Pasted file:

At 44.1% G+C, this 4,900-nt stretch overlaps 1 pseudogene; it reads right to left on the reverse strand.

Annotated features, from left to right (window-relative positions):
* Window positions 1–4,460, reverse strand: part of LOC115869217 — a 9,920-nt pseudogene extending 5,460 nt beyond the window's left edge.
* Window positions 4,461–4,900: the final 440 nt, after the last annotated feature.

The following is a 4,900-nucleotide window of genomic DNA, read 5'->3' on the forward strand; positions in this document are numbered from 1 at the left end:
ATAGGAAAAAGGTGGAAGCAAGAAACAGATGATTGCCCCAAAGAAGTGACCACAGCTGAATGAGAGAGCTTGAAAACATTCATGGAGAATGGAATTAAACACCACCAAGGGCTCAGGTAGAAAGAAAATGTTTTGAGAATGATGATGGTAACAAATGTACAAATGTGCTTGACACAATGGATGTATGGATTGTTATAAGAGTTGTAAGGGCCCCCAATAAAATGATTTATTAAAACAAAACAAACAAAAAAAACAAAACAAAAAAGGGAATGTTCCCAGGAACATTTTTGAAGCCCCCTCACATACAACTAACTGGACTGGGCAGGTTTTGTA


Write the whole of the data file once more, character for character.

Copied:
At 44.1% G+C, this 4,900-nt stretch overlaps 1 pseudogene; it reads right to left on the reverse strand.

Annotated features, from left to right (window-relative positions):
* Window positions 1–4,460, reverse strand: part of LOC115869217 — a 9,920-nt pseudogene extending 5,460 nt beyond the window's left edge.
* Window positions 4,461–4,900: the final 440 nt, after the last annotated feature.

The following is a 4,900-nucleotide window of genomic DNA, read 5'->3' on the forward strand; positions in this document are numbered from 1 at the left end:
ATAGGAAAAAGGTGGAAGCAAGAAACAGATGATTGCCCCAAAGAAGTGACCACAGCTGAATGAGAGAGCTTGAAAACATTCATGGAGAATGGAATTAAACACCACCAAGGGCTCAGGTAGAAAGAAAATGTTTTGAGAATGATGATGGTAACAAATGTACAAATGTGCTTGACACAATGGATGTATGGATTGTTATAAGAGTTGTAAGGGCCCCCAATAAAATGATTTATTAAAACAAAACAAACAAAAAAAACAAAACAAAAAAGGGAATGTTCCCAGGAACATTTTTGAAGCCCCCTCACATACAACTAACTGGACTGGGCAGGTTTTGTA